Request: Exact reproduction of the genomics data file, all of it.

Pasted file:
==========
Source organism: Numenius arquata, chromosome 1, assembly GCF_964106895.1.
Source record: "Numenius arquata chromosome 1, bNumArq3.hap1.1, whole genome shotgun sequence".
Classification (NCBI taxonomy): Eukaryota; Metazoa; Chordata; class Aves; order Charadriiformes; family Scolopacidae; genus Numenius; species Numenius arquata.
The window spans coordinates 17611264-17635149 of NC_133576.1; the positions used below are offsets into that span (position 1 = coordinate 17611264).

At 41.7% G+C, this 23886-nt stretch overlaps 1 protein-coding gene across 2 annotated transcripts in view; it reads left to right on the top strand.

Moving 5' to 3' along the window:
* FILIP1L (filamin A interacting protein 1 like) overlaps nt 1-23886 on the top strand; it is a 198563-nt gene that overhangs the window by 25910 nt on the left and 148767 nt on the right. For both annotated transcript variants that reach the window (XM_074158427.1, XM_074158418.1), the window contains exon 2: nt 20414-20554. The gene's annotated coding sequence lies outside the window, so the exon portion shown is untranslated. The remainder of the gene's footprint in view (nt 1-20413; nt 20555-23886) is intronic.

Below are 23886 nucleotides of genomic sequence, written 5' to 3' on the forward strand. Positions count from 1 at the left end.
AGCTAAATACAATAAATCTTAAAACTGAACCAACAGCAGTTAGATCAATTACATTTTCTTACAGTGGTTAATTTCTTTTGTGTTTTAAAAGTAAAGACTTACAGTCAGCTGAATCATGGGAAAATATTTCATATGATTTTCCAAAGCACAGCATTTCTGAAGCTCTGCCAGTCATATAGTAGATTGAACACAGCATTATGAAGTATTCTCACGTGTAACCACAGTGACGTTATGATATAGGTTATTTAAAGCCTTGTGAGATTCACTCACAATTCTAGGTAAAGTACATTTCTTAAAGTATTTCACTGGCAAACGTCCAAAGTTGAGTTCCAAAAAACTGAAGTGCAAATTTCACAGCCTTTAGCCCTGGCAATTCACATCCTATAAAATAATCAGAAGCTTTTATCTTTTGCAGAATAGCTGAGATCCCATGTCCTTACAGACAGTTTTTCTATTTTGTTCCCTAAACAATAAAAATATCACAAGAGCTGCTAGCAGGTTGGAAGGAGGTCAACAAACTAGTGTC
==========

Source organism: Numenius arquata, chromosome 1, assembly GCF_964106895.1.
Source record: "Numenius arquata chromosome 1, bNumArq3.hap1.1, whole genome shotgun sequence".
Classification (NCBI taxonomy): Eukaryota; Metazoa; Chordata; class Aves; order Charadriiformes; family Scolopacidae; genus Numenius; species Numenius arquata.
The window spans coordinates 17611264-17635149 of NC_133576.1; the positions used below are offsets into that span (position 1 = coordinate 17611264).

At 41.7% G+C, this 23886-nt stretch overlaps 1 protein-coding gene across 2 annotated transcripts in view; it reads left to right on the top strand.

Moving 5' to 3' along the window:
* FILIP1L (filamin A interacting protein 1 like) overlaps nt 1-23886 on the top strand; it is a 198563-nt gene that overhangs the window by 25910 nt on the left and 148767 nt on the right. For both annotated transcript variants that reach the window (XM_074158427.1, XM_074158418.1), the window contains exon 2: nt 20414-20554. The gene's annotated coding sequence lies outside the window, so the exon portion shown is untranslated. The remainder of the gene's footprint in view (nt 1-20413; nt 20555-23886) is intronic.

Below are 23886 nucleotides of genomic sequence, written 5' to 3' on the forward strand. Positions count from 1 at the left end.
AGCTAAATACAATAAATCTTAAAACTGAACCAACAGCAGTTAGATCAATTACATTTTCTTACAGTGGTTAATTTCTTTTGTGTTTTAAAAGTAAAGACTTACAGTCAGCTGAATCATGGGAAAATATTTCATATGATTTTCCAAAGCACAGCATTTCTGAAGCTCTGCCAGTCATATAGTAGATTGAACACAGCATTATGAAGTATTCTCACGTGTAACCACAGTGACGTTATGATATAGGTTATTTAAAGCCTTGTGAGATTCACTCACAATTCTAGGTAAAGTACATTTCTTAAAGTATTTCACTGGCAAACGTCCAAAGTTGAGTTCCAAAAAACTGAAGTGCAAATTTCACAGCCTTTAGCCCTGGCAATTCACATCCTATAAAATAATCAGAAGCTTTTATCTTTTGCAGAATAGCTGAGATCCCATGTCCTTACAGACAGTTTTTCTATTTTGTTCCCTAAACAATAAAAATATCACAAGAGCTGCTAGCAGGTTGGAAGGAGGTCAACAAACTAGTGTC